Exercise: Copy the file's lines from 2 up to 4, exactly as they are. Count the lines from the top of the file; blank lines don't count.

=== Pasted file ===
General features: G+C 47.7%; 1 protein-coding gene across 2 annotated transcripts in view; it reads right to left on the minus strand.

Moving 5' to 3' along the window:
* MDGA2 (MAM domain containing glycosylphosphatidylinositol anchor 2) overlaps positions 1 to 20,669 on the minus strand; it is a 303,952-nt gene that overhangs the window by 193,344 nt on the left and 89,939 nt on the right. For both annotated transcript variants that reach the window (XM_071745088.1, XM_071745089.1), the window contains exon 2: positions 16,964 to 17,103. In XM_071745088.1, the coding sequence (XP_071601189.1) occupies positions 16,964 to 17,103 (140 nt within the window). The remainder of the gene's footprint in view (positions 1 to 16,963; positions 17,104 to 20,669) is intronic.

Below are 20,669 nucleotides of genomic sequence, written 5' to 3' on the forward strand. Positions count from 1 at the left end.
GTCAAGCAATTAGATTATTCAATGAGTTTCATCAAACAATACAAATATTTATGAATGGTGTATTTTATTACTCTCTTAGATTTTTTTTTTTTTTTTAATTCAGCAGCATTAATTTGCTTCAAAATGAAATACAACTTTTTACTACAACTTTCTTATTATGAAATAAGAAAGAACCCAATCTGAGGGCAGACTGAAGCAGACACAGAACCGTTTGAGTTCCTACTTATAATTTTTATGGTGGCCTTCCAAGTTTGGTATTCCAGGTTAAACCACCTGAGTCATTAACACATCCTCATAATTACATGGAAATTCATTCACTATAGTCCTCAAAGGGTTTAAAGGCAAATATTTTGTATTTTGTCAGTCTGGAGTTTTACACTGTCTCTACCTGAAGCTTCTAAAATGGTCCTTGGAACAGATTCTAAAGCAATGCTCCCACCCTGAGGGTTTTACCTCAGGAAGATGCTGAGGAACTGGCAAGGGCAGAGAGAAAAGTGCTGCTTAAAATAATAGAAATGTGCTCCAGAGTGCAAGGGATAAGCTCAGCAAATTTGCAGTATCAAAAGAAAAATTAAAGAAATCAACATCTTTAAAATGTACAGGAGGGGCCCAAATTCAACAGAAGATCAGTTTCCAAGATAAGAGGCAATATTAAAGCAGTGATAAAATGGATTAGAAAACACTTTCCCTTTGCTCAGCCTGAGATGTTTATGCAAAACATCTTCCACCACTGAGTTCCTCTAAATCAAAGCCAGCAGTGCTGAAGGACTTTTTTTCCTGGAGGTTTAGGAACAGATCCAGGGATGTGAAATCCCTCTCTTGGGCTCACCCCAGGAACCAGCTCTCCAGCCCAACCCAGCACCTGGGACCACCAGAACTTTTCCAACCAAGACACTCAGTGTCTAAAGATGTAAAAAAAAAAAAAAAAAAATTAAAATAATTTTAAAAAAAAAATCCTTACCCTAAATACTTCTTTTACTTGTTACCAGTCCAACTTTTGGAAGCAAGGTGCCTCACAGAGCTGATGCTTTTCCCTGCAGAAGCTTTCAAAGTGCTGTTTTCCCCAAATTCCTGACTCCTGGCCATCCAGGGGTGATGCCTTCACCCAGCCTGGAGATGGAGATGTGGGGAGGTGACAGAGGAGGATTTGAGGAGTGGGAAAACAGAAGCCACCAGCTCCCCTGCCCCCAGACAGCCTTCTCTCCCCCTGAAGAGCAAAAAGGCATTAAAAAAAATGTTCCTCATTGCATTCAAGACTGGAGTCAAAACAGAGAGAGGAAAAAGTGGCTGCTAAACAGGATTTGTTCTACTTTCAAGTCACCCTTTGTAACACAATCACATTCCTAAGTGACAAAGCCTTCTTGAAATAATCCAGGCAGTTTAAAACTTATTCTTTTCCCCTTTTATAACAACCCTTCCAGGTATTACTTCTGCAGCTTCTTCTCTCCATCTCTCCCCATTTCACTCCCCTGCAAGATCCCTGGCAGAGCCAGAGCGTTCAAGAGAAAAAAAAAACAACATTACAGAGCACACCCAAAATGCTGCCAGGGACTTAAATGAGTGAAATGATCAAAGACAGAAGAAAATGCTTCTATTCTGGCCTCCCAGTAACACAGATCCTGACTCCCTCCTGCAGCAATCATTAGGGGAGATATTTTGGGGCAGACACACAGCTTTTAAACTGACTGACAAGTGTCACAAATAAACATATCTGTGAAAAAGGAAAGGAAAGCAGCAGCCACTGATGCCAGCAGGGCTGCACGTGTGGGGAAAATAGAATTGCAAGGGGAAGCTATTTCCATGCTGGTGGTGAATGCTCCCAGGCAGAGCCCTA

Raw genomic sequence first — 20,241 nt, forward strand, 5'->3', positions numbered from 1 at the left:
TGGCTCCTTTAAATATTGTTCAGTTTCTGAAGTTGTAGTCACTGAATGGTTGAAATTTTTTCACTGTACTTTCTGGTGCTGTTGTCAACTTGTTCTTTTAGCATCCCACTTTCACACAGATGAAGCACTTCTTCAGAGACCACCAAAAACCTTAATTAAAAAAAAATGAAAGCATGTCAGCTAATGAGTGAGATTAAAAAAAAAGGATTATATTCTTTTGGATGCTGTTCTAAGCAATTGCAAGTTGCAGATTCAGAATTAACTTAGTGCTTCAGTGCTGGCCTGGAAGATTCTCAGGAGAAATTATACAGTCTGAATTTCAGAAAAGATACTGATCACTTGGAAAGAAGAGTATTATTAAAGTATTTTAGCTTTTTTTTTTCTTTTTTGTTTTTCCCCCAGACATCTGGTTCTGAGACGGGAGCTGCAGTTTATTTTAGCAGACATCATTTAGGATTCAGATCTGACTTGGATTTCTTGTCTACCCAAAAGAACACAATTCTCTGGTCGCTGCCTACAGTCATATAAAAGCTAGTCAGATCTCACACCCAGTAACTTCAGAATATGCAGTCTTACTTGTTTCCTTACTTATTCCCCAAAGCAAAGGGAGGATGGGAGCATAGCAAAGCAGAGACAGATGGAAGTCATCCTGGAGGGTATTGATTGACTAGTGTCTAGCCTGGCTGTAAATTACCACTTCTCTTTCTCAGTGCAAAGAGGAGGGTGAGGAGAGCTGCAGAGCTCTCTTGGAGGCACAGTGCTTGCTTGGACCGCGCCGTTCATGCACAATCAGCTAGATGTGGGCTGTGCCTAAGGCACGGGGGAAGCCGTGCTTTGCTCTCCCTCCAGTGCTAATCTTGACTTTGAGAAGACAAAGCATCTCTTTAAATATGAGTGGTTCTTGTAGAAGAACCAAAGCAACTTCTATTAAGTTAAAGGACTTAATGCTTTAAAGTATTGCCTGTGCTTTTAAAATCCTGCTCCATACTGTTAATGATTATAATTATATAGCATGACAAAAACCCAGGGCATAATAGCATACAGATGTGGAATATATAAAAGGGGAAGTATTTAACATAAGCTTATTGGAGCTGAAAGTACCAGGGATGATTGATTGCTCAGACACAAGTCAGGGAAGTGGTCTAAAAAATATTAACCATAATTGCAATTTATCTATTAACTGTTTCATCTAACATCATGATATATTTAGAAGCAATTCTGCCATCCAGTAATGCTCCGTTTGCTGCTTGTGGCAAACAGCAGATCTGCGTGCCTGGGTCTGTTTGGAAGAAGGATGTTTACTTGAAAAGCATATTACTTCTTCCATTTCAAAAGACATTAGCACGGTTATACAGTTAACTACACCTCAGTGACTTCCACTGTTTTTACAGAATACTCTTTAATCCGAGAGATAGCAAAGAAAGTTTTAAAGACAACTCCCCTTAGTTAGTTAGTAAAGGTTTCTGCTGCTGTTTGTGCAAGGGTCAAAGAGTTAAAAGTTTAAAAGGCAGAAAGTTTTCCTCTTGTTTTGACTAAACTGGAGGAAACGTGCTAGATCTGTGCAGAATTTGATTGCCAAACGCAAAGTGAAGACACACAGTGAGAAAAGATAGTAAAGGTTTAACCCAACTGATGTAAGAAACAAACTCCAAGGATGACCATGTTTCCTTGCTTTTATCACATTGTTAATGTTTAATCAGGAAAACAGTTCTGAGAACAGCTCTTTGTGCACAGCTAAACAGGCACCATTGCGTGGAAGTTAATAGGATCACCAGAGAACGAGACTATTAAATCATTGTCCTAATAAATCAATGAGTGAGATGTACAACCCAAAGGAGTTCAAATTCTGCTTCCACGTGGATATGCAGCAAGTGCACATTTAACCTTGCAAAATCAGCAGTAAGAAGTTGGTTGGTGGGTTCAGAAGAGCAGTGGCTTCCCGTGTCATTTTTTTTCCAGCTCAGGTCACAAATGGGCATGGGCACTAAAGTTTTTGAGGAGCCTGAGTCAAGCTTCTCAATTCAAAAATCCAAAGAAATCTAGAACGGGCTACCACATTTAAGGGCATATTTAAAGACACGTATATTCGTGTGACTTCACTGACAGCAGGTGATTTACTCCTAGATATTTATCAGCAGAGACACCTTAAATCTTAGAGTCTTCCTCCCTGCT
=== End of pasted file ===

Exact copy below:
Moving 5' to 3' along the window:
* MDGA2 (MAM domain containing glycosylphosphatidylinositol anchor 2) overlaps positions 1 to 20,669 on the minus strand; it is a 303,952-nt gene that overhangs the window by 193,344 nt on the left and 89,939 nt on the right. For both annotated transcript variants that reach the window (XM_071745088.1, XM_071745089.1), the window contains exon 2: positions 16,964 to 17,103. In XM_071745088.1, the coding sequence (XP_071601189.1) occupies positions 16,964 to 17,103 (140 nt within the window). The remainder of the gene's footprint in view (positions 1 to 16,963; positions 17,104 to 20,669) is intronic.

Below are 20,669 nucleotides of genomic sequence, written 5' to 3' on the forward strand. Positions count from 1 at the left end.